Thursday, November 30, 2006

Reading. Ondaatje.

In high school I would read aloud to my friends during our lunch breaks, from my favorite books, the ones I have loved for so long their language has become mine, entire passages burned into my memory. I would carry them around, a stack of books, open them and read parts at random, return to my favorite chapters. The English Patient was one of these books. I have never loved anything else by Ondaatje save for this novel, although I have never found adultery romantic or compelling, but then the affair between the English Patient and the woman he loves is only one thread of the story. It is the language that I love most about this book, the words Ondaatje uses to describe the desert or an abandoned Italian garden, the gesture one person makes towards another, the delicate, swift dance of dismantling a bomb.

In those days I marked my favorite pages of my favorite books on a slip of paper and left them inside, the key to a code, the code of my heart and my mind; each marked page is criss-crossed with faintly pencilled lines. X marks the spot. Or a place in memory. I have not read this book for many years, so sliding between the pages now is like falling backwards into deep water. I remember now that I had always loved art but it was around that time I began to study art history, that back then I loved the dark chiaroscuro that characterizes the paintings of Caravaggio, who gives his name to a character in The English Patient, the former thief, one of the four damaged people whose stories intersect across time and place. (Besides Caravaggio there is Hana, the nurse, whose body had been in a war and, as in love, it had used every part of itself. There is Kip, the sapper, who moves through the ruins of war to dismantle mines and bombs left behind. And there is the English patient, whose memories of love and the desert are the spine of the story). I loved saying his name aloud, Car-a-vag-gio, drawing it out into a long, ragged caress.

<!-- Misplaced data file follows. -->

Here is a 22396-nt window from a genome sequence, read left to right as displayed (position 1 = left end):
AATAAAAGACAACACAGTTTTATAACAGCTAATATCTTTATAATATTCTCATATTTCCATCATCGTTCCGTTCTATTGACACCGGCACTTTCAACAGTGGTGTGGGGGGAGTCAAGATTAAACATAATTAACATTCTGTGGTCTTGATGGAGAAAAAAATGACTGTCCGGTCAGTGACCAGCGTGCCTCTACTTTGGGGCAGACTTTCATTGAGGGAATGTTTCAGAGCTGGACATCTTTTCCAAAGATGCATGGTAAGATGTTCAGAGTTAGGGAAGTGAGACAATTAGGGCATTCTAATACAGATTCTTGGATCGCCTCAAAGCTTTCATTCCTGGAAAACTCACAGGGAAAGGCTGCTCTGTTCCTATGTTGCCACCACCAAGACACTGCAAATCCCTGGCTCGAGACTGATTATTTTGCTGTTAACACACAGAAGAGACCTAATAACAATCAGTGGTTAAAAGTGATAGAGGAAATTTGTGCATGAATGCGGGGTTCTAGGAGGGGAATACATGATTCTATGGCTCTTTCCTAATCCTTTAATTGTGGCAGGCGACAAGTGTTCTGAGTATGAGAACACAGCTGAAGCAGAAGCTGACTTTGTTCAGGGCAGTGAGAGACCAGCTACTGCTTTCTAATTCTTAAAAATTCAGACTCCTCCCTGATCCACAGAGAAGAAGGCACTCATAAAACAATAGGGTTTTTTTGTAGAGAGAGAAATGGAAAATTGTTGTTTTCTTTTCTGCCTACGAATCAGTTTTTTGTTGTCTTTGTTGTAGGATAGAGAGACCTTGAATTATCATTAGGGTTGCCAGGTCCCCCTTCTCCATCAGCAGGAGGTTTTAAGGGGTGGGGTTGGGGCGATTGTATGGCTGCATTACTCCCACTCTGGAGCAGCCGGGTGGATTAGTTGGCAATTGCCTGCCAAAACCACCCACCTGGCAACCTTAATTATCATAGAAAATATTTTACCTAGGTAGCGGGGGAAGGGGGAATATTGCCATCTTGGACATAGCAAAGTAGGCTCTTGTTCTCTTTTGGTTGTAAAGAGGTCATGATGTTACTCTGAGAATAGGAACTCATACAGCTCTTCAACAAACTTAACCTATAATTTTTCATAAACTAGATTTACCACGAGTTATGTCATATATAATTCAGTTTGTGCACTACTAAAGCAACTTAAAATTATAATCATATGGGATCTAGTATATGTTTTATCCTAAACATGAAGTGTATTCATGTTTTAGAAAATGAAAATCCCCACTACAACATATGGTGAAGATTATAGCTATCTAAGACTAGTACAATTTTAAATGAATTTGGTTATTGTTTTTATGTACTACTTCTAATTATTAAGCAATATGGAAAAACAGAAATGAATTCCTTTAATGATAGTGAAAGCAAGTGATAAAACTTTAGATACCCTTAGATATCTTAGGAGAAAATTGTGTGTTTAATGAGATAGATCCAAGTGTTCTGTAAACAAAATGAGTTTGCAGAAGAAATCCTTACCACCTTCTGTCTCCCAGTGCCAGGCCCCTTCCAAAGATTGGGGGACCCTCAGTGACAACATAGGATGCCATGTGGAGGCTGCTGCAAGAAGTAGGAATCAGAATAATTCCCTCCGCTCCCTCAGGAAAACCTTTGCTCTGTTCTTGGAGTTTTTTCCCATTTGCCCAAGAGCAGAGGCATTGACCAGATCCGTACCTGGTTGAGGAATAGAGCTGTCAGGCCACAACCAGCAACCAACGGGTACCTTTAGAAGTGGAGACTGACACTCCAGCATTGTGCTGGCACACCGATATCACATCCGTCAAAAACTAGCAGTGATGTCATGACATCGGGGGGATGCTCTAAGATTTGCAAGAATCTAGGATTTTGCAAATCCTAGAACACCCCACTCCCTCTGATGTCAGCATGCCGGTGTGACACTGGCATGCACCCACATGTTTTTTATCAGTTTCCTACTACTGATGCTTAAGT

She had always wanted words, she loved them, grew up on them. Words gave her clarity, brought reason, shape. Whereas I thought words bent emotions like sticks in water, says Almásy about the differences between himself and his lover, Katherine. It was not until I read these words that realized I have always felt this way. I have come to realize that all the writers I have loved most have affected the way I use language, the way I write, the way I think, perhaps even the way I speak.

This is the part I remember most (from Almásy's journal, which Hana comes across and reads to herself):
There are betrayals in war that are childlike compared to our human betrayals during peace. The new lover enters the habits of the other. Things are smashed, revealed in a new light. This is done with nervous or tender sentences, although the heart is an organ of fire.
A love story is not about those who lose their heart but about those who find that sullen inhabitant who, when it is stumbled upon, means the body can fool no one, can fool nothing - not the wisdom of sleep or the habit of social graces. It is a consuming of oneself and the past.

Ondaatje, Michael. The English Patient. Vintage International, 1993. pp 81, 238, 97.

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